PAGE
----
Zhou Li, an employee of a Shanghai based electrical appliances company, says she has since early September declined all appointments or invitations staying home at night so that she can sit in front of the television in time for "Dae Jang Geum," a Republic of Korean TV series that has become a runaway hit this year.
Like a magnet, the seemingly common stories set in the Chosun Dynasty about 500 years ago demand every minute of her attention, as if they were "life experiences of my own," says the stylish 27-year-old.
She is just one of the millions of Chinese viewers fascinated by the ROK historical TV drama Dae Jang Geum since it debut on Hunan TV on Sept. 1.
According to a latest rating by CVSC-SOFRES Media, a Sino-French media research corporation, the audience rating of the series averages 3.15 percent in 31 large and medium-sized cities and is still climbing.
What's the magic spell behind the story of a female master chef in the royal palace who later became the only private doctor of the king?
TRADITIONAL VALUES REGAINED
Before it debuted on the mainland's screen, Dae Jang Geum had scored big in Taiwan and Hong Kong.
The series finale reportedly drew a record 3.2 million of Hong Kong's nearly 6.9 million potential viewers for Television Broadcasts Ltd., a local television broadcaster. Lee Young-ae, the star of the show, drew huge media attention when she visited Hong Kong in May.
"ROK dramas are often based on human-interest stories," says Chen Gang, vice president of Hunan Economic TV. "They capture details of everyday life and reveal the true meaning of life."
Chinese domestic producers, in contrast, tend to follow others' suit. "That's why TV viewers complain they often tune in the same historical drama on every channel for months," said Chen.
On the other hand, ROK TV dramas grip the viewers with everlasting themes that people never find boring, he says. "Dae Jang Geum, for example, focuses on Jang Geum's optimism and persistence. Such qualities are very much called-for in our personal development in the present-day society."
In the meantime, most Asian countries cherish such traditional ethical values as patriotism, loyalty, filial piety and brotherly love.
"Unfortunately, some of these values are fading as the Chinese society undergoes restructuring and competition heats up under the market economy," says Chen. "Dae Jang Geum has reminded the Chinese viewers of these values."
Many viewers have noticed the clear national marks born by the popular ROK TV series are the best adverts for Korean culture, costumes, cuisine as well as popular stars.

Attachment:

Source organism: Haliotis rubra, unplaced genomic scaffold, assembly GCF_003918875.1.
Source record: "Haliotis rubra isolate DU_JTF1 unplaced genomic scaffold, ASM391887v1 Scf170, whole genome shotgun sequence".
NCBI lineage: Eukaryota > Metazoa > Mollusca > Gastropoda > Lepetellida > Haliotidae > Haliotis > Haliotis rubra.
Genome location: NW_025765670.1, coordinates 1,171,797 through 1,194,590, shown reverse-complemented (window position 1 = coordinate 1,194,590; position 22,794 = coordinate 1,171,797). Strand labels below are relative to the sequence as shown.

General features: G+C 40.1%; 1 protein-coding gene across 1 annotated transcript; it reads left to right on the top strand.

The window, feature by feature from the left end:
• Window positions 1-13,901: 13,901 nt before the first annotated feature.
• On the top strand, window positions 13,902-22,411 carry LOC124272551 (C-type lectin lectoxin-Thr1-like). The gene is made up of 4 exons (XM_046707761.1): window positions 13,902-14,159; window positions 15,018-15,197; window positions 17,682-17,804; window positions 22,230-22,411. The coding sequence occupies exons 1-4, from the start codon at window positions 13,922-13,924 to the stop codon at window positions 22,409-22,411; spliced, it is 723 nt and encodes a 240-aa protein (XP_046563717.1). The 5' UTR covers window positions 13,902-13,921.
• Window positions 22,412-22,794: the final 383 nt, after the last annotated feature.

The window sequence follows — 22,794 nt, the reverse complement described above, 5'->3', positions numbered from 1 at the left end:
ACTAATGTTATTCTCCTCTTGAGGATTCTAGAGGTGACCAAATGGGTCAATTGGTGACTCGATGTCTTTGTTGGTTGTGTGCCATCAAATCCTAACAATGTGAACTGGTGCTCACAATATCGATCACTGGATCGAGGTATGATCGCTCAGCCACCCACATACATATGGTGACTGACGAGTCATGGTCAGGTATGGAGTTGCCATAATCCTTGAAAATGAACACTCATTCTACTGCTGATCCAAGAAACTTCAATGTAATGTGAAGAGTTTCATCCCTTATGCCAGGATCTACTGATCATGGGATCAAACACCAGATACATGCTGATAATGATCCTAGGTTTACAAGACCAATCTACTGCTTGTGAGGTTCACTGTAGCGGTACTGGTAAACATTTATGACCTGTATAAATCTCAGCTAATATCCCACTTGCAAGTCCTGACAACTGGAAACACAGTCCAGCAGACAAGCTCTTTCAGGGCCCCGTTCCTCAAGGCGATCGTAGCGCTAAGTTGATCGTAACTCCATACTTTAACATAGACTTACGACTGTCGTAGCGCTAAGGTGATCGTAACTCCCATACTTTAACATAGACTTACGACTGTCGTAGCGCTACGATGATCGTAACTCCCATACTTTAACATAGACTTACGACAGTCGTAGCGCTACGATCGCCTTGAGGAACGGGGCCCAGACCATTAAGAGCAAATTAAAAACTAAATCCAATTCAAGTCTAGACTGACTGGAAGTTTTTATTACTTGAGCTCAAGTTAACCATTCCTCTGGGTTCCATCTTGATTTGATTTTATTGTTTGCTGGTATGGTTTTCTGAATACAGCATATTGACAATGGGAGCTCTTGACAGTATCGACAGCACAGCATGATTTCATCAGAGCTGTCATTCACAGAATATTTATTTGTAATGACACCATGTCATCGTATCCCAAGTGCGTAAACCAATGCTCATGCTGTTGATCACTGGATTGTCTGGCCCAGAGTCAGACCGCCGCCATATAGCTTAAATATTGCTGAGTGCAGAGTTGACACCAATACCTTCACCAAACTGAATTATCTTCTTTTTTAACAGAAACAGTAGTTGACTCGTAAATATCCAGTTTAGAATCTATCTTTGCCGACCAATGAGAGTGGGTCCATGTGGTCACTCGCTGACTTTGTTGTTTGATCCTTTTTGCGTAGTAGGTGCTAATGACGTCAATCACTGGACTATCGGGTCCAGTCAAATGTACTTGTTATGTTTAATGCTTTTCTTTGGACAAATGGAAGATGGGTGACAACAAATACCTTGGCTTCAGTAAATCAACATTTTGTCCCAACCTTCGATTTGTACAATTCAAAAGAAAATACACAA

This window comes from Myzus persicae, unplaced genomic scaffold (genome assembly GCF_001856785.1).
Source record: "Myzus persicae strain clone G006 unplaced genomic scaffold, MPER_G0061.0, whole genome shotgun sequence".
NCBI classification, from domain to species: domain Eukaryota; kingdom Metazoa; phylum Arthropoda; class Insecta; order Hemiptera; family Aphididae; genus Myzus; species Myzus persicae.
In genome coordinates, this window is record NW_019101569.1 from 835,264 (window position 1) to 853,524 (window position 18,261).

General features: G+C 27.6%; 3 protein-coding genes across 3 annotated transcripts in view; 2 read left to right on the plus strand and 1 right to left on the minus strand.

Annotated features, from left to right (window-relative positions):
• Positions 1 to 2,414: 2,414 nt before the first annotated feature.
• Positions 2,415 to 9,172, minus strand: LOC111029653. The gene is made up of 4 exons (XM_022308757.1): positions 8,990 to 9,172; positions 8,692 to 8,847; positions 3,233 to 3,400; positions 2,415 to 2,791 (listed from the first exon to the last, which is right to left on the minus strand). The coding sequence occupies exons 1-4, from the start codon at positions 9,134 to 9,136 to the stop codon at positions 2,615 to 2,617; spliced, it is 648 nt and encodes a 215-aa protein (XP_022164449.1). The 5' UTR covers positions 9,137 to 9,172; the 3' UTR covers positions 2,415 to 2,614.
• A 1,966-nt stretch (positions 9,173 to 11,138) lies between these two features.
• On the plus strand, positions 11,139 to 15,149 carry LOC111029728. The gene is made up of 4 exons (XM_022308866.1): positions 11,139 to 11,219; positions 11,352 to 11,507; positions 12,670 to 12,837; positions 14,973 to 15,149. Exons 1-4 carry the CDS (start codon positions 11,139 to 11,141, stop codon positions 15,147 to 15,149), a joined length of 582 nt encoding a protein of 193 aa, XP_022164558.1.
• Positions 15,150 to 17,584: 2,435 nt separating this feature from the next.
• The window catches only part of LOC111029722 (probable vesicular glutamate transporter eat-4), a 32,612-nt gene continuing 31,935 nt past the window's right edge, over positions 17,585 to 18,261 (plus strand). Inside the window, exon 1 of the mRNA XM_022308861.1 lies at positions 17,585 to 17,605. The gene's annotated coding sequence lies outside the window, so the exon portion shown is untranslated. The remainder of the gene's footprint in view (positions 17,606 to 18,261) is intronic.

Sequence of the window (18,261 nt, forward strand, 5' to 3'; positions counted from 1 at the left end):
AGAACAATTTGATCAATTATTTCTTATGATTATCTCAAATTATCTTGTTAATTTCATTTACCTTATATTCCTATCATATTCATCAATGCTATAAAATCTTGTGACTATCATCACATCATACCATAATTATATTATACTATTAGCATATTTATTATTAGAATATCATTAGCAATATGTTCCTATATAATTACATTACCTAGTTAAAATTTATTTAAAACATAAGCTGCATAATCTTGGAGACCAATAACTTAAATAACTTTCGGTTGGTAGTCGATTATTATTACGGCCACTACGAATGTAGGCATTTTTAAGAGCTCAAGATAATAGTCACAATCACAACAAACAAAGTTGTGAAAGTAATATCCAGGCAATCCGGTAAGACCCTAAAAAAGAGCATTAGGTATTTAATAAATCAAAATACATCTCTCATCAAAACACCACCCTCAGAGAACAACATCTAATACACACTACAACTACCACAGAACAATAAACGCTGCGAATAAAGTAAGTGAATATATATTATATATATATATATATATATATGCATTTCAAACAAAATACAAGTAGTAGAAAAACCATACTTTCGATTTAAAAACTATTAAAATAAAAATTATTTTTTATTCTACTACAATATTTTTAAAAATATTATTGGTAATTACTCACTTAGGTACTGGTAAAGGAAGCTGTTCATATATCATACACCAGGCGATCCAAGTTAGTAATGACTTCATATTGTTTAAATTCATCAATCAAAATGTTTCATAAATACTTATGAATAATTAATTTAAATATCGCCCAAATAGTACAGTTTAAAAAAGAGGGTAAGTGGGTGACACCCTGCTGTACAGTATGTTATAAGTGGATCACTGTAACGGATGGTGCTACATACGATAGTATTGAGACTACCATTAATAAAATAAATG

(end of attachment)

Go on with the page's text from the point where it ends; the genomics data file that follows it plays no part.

"The dramas win the Chinese audience's hearts with details of Korean family life: dainty home decorations, appetizing dishes and traditional costumes," says Chen Gang, who has long been studying ROK TV dramas," and pass the messages of national culture and oriental ethics with details and delicacies of everyday life."
And on top of it, the Korean culture and lifestyles ring a bell and are easily accepted by the Chinese, says Dr. Zuo Wen at the Chinese Department of Beijing Normal University.
"These TV series never involve violence -- they always tell beauty, truth and kindness through simple yet touching stories," says Zuo. "In this sense, they're much better than many of the much advertized 'blockbusters'."
Korean TV dramas that have been penetrating into the Chinese screen since the 1990s have undoubtedly helped Korean culture to take hold in China. Trendy Korean-style dresses and hairstyles are much sought after by the young people in China, teenagers in particular. The trend has been described as "hanliu", or a wave of Korean stuff, by the Chinese media.
CHINESE TV: STRIKING CHORD WITH THE WORLD
China has produced very good TV series of its own in the recent decade, particularly historical dramas that often boasted very high audience ratings. But few of them have touched the international audience.
"Even domestic viewers think these dramas are simply 'good', but are forgotten shortly," says Chen Gang, a seasoned TV producer. "Very few domestically produced TV dramas can spark heated arguments among the audience even when they're on show."
A recent survey conducted by sina.com also shows 53 percent of the 17,000 respondents enjoy Korean TV series, while only 16.6 percent of the people surveyed like homegrown TV dramas.
The ultimate goal, as well as the final way out for Chinese homegrown TV series, he says, is to tap the innermost feelings of the viewers and help them reestablish traditional values that were somehow shattered under the stress of a fast-paced society.
"When the viewers tune in a TV program, they need to sit back, relax and enjoy how people on the screen seek their respective goals in a persevering and free manner," says Chen.
(Xinhua News Agency October 17, 2005)